The founder of the Plantagenet Dynasty was Henry II, who was the son and heir of Matilda, who was the wife of the Holy Roman Emperor and granddaughter of William the Conqueror. After taking the English crown from his cousin Stephen, Henry started turning England into a medieval superpower such as annexing Aquitaine through his marriage to Eleanor of Aquitaine. However, the Church of England was causing trouble for Henry because they operated outside his authority. To solve the problem, Henry appointed his Lord Chancellor Thomas Beckett as the new Archbishop of Canterbury.
Unfortunately, once Beckett became Archbishop, he spent seven years defying Henry’s orders and challenged his authority as king. While feasting, Henry angrily spouted to his entire court, “WHO WILL RID ME OF THIS TURBULENT PRIEST?” Even though Henry was letting off some steam, his knights interpreted his outburst as a direct order from their king. The knights them murdered Beckett in his own church. This misunderstanding turned into a case of sacrilege that turned Henry into a pariah Europe.
The Pope threatened to take Henry’s kingdom from him, which forced Henry to take drastic action. To save his crown and regain the support of his subjects, Henry did penance and was publicly lashed three hundred times by a group of monks. The tactic worked and Henry saved his kingdom from the Pope. Sadly, this was only the start of Henry’s problems.
Even though Henry regained face after doing penance, he developed issues with his family. Henry was a control freak who effectively turned his whole family against him. His firstborn son and heir, Henry the Young King, was mistreated by his father by not being given any real power or money. The Young King was given an allowance of thirty shillings a day, which is worth thousands of pounds in modern times, but it was chicken feed for the heir apparent to the English throne. To add further insult to injury, Henry II gave the castle of Chinon, which was the crown jewel of the Plantagenet Empire, to his favorite son John instead of his heir apparent.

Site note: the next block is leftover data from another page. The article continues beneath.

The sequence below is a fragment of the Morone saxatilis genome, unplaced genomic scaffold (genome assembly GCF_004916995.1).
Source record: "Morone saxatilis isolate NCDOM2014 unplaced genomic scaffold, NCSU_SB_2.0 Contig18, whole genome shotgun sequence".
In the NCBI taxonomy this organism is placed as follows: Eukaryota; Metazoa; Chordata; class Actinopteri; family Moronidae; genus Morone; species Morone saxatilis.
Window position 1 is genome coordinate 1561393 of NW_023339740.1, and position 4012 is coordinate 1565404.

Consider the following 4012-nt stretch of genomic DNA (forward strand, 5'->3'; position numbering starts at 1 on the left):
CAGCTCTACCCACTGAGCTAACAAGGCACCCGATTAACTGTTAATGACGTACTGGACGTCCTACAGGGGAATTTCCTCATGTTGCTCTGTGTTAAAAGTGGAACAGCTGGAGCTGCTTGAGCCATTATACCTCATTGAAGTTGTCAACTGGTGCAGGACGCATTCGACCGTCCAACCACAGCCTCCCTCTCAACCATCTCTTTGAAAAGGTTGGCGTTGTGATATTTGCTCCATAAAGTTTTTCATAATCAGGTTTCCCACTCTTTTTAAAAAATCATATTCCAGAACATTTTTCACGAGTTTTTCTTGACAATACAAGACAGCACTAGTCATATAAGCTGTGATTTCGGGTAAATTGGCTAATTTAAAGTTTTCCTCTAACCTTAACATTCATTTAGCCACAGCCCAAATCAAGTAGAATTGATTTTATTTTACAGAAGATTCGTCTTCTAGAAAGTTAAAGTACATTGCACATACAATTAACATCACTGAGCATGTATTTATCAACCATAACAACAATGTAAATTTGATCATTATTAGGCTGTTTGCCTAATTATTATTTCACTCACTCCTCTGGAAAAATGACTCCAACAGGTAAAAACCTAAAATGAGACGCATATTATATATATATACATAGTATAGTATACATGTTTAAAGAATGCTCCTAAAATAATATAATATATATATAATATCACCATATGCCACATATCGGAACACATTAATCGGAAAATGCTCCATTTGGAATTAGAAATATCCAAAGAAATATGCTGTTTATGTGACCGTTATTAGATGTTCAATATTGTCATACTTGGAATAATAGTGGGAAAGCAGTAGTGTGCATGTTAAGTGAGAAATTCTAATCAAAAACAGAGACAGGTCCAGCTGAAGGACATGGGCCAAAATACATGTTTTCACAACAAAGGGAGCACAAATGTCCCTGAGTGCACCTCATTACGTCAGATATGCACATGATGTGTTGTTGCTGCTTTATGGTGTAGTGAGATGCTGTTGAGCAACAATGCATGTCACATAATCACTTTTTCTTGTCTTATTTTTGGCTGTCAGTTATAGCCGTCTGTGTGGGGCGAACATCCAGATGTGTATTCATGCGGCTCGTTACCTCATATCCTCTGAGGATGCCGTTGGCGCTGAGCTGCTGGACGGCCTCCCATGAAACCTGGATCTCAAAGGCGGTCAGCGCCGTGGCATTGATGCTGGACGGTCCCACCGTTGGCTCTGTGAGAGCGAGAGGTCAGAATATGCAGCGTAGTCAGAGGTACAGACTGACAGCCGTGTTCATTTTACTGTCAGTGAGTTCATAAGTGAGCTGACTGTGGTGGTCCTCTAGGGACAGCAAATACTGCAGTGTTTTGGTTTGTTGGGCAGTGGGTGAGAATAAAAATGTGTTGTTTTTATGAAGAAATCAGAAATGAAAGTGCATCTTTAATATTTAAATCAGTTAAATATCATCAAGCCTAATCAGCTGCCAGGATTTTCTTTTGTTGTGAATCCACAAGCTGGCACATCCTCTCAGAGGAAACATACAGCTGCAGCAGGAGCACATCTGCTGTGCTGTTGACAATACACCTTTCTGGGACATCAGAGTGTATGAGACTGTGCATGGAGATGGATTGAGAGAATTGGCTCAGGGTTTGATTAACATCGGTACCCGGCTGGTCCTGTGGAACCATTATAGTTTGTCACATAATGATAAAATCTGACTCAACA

Things got even more dysfunctional amongst the Plantagenets when Henry II sold his wife’s duchy as part of a political alliance. Not only did it alienate his wife, but it also stripped his son Richard a large chunk of his inheritance. All of these factors became the final straw for Henry’s family.
In an attempt to kick Henry II off the throne, Eleanor and her sons formed alliances with France and Scotland and instigated a rebellion in England. However, Henry II quelled the rebellion, kept his wife in captivity, and “pardoned” his sons. Even though he “pardoned” his sons, Henry II still had no intention of giving them any real power.
Nine years later, the Young King died and Henry’s surviving sons fought to become his successor. Eventually, Richard waited long enough and staged a rebellion against his father and won. After accepting Richard as his heir apparent, the dying Henry muttered, “May God spare me until I have taken vengeance on you.” Shortly afterward, Henry II died and was succeeded by Richard, who would become Richard the Lionheart.
I am thinking of including some elements of Henry II’s reign to the reign of the main character in my third fantasy book.